Model Services by UCEDDs

Model Services by UCEDDs


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Archived Recording
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Monday, October 28, 2019
1:00 p.m. - 2:00 p.m. ET
Location: Webinar

About this Webinar

This webinar will address the Model Services UCEDD core function. This is the fifth installment of a multi-part series titled "Coffee and TA," addressing the UCEDD core functions as categorized in NIRS. This webinar features two UCEDDs doing innovative work around Model Services, classified in NIRS as Direct/Model Services and Direct Clinical Services.

For our previous installments:


Danielle Haener, Psy.D.,is a licensed psychologist at UC Davis MIND Institute with specialized training in psychological assessment. Her clinical work focuses on assessing and diagnosing neurodevelopmental disorders, such as developmental delays, intellectual disabilities, autism spectrum disorder (ASD), and attention deficit/hyperactivity disorder (ADHD), and other mental health conditions in order to guide families and children towards appropriate and evidence based interventions. Dr. Haener is the clinical director of the social skills program, serving children and adolescents with autism ages 8-17. Dr. Haener is also a member of the research clinical team and provides support to several MIND Institute research studies seeking to build the existing knowledge of early autism risk factors.


Kathleen Angkustsiri, M.D. is a developmental-behavioral pediatrician with interests in neurodevelopmental disorders including autism spectrum disorders, chromosome 22q11.2 deletion syndrome (22q11.2DS), and fragile X syndrome. Dr. Angkustsiri is involved in research on dysmorphology for children with autism spectrum disorders, behavioral characteristics of children with 22q11.2DS, clinical trials for autism, and fragile X syndrome.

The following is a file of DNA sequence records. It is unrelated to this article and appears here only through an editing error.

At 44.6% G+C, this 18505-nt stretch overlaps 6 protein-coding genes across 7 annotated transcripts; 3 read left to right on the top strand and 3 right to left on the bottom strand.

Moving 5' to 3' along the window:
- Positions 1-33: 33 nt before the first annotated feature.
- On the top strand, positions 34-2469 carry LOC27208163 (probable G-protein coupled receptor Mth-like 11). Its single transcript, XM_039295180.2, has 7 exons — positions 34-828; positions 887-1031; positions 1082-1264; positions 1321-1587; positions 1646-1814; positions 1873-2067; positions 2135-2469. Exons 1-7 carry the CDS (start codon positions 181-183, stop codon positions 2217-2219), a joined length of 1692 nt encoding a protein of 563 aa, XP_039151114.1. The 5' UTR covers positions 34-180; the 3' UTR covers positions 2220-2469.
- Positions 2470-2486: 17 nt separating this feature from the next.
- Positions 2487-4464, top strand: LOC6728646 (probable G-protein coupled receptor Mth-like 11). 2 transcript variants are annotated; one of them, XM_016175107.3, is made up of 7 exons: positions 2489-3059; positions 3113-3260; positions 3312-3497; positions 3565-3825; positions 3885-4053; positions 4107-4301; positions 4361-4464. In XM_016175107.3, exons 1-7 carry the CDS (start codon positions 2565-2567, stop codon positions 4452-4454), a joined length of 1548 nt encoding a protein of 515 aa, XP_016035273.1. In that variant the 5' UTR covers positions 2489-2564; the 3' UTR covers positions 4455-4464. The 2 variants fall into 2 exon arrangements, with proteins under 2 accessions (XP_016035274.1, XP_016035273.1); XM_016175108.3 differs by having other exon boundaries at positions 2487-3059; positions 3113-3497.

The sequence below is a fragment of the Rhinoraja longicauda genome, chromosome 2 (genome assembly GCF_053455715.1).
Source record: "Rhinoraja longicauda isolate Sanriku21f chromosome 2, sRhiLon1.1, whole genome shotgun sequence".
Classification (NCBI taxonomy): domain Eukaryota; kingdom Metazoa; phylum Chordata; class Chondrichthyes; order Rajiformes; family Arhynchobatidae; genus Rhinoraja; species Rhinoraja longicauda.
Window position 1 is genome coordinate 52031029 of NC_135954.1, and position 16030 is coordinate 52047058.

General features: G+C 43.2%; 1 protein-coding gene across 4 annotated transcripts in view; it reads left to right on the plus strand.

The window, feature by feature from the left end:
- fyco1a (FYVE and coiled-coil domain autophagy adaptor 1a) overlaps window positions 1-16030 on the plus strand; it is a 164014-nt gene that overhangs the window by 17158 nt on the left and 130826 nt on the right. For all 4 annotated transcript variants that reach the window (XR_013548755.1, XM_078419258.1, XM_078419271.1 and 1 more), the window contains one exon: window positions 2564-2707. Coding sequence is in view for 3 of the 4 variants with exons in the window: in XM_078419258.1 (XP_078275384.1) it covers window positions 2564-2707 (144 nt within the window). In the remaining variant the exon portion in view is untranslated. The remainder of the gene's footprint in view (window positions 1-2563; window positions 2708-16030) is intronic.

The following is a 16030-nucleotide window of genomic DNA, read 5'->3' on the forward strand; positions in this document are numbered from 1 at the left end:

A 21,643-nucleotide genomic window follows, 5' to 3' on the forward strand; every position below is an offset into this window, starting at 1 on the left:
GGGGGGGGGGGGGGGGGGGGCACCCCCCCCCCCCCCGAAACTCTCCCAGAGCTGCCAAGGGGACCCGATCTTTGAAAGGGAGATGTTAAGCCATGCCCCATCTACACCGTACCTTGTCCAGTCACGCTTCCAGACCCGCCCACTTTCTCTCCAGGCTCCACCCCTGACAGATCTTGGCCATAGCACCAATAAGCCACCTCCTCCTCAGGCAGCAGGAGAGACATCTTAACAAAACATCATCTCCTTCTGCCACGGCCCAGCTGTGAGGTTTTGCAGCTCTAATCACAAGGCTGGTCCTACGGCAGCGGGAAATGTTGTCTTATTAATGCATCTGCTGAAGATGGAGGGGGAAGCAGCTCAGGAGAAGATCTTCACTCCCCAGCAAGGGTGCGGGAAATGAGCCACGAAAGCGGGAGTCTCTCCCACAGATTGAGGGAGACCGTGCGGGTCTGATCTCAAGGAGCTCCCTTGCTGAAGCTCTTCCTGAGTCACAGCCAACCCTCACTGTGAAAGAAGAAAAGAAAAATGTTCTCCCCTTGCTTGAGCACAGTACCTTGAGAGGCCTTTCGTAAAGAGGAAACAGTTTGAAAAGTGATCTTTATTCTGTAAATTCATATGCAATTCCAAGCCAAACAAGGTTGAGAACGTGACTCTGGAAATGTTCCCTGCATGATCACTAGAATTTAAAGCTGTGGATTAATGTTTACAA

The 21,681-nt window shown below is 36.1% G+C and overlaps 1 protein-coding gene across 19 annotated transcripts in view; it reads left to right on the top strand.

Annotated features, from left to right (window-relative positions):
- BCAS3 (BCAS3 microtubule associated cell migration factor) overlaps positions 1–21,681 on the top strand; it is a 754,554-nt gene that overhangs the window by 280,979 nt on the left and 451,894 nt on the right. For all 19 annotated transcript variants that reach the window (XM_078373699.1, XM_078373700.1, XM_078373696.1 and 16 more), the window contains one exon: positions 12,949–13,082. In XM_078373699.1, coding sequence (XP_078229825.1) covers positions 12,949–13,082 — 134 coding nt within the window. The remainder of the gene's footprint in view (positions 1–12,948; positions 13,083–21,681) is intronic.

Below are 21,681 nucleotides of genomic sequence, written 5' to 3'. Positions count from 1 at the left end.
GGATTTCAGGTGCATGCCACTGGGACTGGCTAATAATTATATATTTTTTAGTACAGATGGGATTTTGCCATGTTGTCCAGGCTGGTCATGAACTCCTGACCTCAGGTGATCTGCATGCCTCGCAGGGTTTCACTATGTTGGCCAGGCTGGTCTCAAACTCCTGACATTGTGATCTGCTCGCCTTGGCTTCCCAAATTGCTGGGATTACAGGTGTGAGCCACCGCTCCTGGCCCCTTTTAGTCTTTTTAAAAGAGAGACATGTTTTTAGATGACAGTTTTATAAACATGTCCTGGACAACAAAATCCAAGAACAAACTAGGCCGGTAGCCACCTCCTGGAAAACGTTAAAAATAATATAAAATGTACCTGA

Brian Freedman, Ph.D. leads training initiatives and systems change projects, and designs innovative service models. He and his team create college and career exploration programs for students with disabilities, including autism and intellectual disabilities. Brian is the Co-Director of the Delaware Leadership Education in Neurodevelopmental Disabilities (LEND) program, which provides training to students and professionals. He also collaborates with Delaware state agencies, advocacy organizations and hospital systems to influence early childhood systems and promote inclusive community living. Brian is a faculty member in UD’s School of Education and teaches in the Disability Studies minor. Before arriving at CDS, Brian was clinical director at the Kennedy Krieger Institute Center for Autism and Related Disorders. He previously conducted comprehensive assessments as well as individual, family and group therapies. He received his Ph.D. in Clinical Psychology from Nova Southeastern University.


Beth Mineo, Ed.D. became CDS’s third director in 2008. She’s also an associate professor in UD’s School of Education, where she is a faculty member in the master’s program in exceptional children and youth and the Ed.D. in educational leadership; she has a secondary appointment in the Department of Communication Sciences and Disorders in UD’s College of Health Sciences; and she’s the co-director at UD of the Leadership Education in Neurodevelopmental Disabilities (LEND) program. Beth teaches graduate and undergraduate courses about assistive technology, augmentative and alternative communication, clinical practices in speech-language pathology and a senior seminar on disability studies, the capstone of UD’s Disability Studies minor, which CDS administers. Beth’s research interests include the relationship between various language representations and language understanding and use, the influence of emerging technologies on youngsters with disabilities, communication interventions for people with significant disabilities and the impact of accessible instructional materials on academic outcomes and student self-perception. She has published many articles and book chapters in these areas, and has served as the editor-in-chief of the journal Assistive Technology. Beth received her Ph.D. in Communication Sciences and Disorders from the University of Pittsburgh.